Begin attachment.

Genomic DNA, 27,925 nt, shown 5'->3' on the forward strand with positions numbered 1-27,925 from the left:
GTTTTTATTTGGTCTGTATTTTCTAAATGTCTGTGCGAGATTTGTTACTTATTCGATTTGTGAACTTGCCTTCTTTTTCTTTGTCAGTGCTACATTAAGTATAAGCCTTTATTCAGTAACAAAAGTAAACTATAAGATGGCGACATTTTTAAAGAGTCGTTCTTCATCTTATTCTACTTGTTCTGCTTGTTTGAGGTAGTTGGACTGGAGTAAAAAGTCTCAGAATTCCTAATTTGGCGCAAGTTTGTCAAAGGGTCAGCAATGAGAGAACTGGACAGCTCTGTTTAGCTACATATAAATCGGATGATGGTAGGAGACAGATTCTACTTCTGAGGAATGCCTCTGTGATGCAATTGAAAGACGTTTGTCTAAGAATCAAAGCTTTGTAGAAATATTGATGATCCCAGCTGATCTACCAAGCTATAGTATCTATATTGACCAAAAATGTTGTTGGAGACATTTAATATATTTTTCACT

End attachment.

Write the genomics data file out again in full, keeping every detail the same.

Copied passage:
Genomic DNA, 27,925 nt, shown 5'->3' on the forward strand with positions numbered 1-27,925 from the left:
GTTTTTATTTGGTCTGTATTTTCTAAATGTCTGTGCGAGATTTGTTACTTATTCGATTTGTGAACTTGCCTTCTTTTTCTTTGTCAGTGCTACATTAAGTATAAGCCTTTATTCAGTAACAAAAGTAAACTATAAGATGGCGACATTTTTAAAGAGTCGTTCTTCATCTTATTCTACTTGTTCTGCTTGTTTGAGGTAGTTGGACTGGAGTAAAAAGTCTCAGAATTCCTAATTTGGCGCAAGTTTGTCAAAGGGTCAGCAATGAGAGAACTGGACAGCTCTGTTTAGCTACATATAAATCGGATGATGGTAGGAGACAGATTCTACTTCTGAGGAATGCCTCTGTGATGCAATTGAAAGACGTTTGTCTAAGAATCAAAGCTTTGTAGAAATATTGATGATCCCAGCTGATCTACCAAGCTATAGTATCTATATTGACCAAAAATGTTGTTGGAGACATTTAATATATTTTTCACT